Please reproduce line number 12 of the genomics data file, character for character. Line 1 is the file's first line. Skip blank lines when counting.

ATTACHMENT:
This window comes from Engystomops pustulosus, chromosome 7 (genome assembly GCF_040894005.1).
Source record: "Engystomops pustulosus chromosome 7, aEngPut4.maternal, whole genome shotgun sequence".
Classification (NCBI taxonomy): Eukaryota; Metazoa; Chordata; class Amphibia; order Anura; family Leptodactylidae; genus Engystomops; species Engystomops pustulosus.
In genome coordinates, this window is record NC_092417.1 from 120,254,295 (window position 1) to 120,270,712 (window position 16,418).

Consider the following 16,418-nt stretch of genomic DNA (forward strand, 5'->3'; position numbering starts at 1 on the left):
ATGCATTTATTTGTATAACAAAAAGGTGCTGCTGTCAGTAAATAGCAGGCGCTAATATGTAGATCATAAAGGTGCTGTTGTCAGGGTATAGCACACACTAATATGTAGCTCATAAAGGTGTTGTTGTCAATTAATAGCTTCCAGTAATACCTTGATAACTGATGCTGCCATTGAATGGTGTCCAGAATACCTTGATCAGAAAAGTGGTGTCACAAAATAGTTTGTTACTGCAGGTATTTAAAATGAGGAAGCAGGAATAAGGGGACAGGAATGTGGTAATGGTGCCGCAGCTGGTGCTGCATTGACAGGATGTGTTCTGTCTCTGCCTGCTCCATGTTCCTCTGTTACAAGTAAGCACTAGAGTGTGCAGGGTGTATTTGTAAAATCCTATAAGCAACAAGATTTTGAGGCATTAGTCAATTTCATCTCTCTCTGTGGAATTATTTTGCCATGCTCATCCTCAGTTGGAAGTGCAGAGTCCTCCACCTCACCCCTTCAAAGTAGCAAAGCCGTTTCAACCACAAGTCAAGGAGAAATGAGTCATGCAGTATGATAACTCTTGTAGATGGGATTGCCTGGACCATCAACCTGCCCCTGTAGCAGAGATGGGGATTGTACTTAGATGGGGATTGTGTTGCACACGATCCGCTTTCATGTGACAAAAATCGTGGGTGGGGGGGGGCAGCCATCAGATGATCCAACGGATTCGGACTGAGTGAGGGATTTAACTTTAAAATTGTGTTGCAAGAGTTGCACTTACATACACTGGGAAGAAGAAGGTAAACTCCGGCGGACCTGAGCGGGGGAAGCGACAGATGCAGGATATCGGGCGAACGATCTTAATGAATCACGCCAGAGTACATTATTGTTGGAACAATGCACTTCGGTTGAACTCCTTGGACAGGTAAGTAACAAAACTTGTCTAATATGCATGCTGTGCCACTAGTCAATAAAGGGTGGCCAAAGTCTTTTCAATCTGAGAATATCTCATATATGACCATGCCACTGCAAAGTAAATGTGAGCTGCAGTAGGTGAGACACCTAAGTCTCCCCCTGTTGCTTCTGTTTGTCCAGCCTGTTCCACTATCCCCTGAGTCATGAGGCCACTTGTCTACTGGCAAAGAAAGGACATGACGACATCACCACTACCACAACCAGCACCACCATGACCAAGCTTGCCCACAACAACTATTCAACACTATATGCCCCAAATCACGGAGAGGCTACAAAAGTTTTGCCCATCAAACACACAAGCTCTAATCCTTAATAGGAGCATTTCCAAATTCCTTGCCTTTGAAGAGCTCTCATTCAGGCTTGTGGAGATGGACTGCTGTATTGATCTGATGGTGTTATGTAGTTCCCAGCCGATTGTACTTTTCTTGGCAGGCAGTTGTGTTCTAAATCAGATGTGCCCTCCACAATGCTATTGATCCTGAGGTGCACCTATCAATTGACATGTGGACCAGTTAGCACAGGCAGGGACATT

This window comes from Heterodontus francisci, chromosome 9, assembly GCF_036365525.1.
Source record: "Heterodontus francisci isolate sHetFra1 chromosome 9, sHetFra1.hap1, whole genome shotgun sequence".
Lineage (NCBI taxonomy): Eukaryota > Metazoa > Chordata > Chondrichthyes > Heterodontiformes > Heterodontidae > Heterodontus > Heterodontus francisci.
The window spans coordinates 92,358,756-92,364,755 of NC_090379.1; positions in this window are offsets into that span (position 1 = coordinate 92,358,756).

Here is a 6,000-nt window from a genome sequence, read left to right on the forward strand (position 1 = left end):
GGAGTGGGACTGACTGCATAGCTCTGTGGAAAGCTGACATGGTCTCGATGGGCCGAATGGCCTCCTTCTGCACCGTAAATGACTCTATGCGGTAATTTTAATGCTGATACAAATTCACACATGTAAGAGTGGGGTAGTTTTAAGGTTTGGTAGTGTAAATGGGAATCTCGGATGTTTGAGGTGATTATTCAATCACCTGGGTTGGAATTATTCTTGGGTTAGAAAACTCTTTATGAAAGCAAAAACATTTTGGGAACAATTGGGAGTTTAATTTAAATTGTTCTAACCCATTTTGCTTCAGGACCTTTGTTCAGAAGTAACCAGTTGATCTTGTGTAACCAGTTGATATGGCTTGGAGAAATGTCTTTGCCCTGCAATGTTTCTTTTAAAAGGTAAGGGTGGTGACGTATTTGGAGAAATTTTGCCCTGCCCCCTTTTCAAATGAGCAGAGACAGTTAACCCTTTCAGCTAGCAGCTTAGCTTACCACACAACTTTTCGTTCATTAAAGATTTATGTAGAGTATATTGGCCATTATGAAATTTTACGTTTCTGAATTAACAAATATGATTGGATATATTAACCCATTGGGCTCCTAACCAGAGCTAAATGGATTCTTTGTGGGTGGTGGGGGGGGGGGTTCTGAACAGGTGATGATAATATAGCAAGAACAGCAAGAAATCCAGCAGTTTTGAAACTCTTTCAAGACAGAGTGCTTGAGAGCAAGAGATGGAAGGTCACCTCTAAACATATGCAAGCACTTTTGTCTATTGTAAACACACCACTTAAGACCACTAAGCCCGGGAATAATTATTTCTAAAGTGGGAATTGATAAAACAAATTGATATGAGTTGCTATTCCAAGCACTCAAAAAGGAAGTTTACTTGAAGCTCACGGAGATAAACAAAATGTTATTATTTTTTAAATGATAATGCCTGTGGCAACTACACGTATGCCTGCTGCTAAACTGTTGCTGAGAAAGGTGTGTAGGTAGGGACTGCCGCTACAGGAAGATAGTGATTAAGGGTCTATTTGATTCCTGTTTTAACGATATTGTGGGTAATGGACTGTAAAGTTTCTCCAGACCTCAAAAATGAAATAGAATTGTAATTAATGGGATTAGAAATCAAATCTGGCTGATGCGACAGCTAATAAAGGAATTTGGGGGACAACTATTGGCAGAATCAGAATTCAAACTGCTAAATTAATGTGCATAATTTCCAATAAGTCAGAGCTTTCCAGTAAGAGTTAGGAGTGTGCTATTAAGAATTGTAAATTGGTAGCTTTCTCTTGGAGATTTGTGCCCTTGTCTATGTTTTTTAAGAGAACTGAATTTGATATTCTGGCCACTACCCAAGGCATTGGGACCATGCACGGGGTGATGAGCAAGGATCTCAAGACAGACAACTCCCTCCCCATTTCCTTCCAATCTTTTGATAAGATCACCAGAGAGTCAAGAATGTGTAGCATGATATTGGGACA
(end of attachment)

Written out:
GGAGTGGGACTGACTGCATAGCTCTGTGGAAAGCTGACATGGTCTCGATGGGCCGAATGGCCTCCTTCTGCACCGTAAATGACTCTATGCGGTAATTTTAATGCTGATACAAATTCACACATGTAAGAGTGGGGTAGTTTTAAGGTTTGGTAGTGTAAATGGGAATCTCGGATGTTTGAGGTGATTATTCAATCACCTGGGTTGGAATTATTCTTGGGTTAGAAAACTCTTTATGAAAGCAAAAACATTTTGGGAACAATTGGGAGTTTAATTTAAATTGTTCTAACCCATTTTGCTTCAGGACCTTTGTTCAGAAGTAACCAGTTGATCTTGTGTAACCAGTTGATATGGCTTGGAGAAATGTCTTTGCCCTGCAATGTTTCTTTTAAAAGGTAAGGGTGGTGACGTATTTGGAGAAATTTTGCCCTGCCCCCTTTTCAAATGAGCAGAGACAGTTAACCCTTTCAGCTAGCAGCTTAGCTTACCACACAACTTTTCGTTCATTAAAGATTTATGTAGAGTATATTGGCCATTATGAAATTTTACGTTTCTGAATTAACAAATATGATTGGATATATTAACCCATTGGGCTCCTAACCAGAGCTAAATGGATTCTTTGTGGGTGGTGGGGGGGGGGGTTCTGAACAGGTGATGATAATATAGCAAGAACAGCAAGAAATCCAGCAGTTTTGAAACTCTTTCAAGACAGAGTGCTTGAGAGCAAGAGATGGAAGGTCACCTCTAAACATATGCAAGCACTTTTGTCTATTGTAAACACACCACTTAAGACCACTAAGCCCGGGAATAATTATTTCTAAAGTGGGAATTGATAAAACAAATTGATATGAGTTGCTATTCCAAGCACTCAAAAAGGAAGTTTACTTGAAGCTCACGGAGATAAACAAAATGTTATTATTTTTTAAATGATAATGCCTGTGGCAACTACACGTATGCCTGCTGCTAAACTGTTGCTGAGAAAGGTGTGTAGGTAGGGACTGCCGCTACAGGAAGATAGTGATTAAGGGTCTATTTGATTCCTGTTTTAACGATATTGTGGGTAATGGACTGTAAAGTTTCTCCAGACCTCAAAAATGAAATAGAATTGTAATTAATGGGATTAGAAATCAAATCTGGCTGATGCGACAGCTAATAAAGGAATTTGGGGGACAACTATTGGCAGAATCAGAATTCAAACTGCTAAATTAATGTGCATAATTTCCAATAAGTCAGAGCTTTCCAGTAAGAGTTAGGAGTGTGCTATTAAGAATTGTAAATTGGTAGCTTTCTCTTGGAGATTTGTGCCCTTGTCTATGTTTTTTAAGAGAACTGAATTTGATATTCTGGCCACTACCCAAGGCATTGGGACCATGCACGGGGTGATGAGCAAGGATCTCAAGACAGACAACTCCCTCCCCATTTCCTTCCAATCTTTTGATAAGATCACCAGAGAGTCAAGAATGTGTAGCATGATATTGGGACA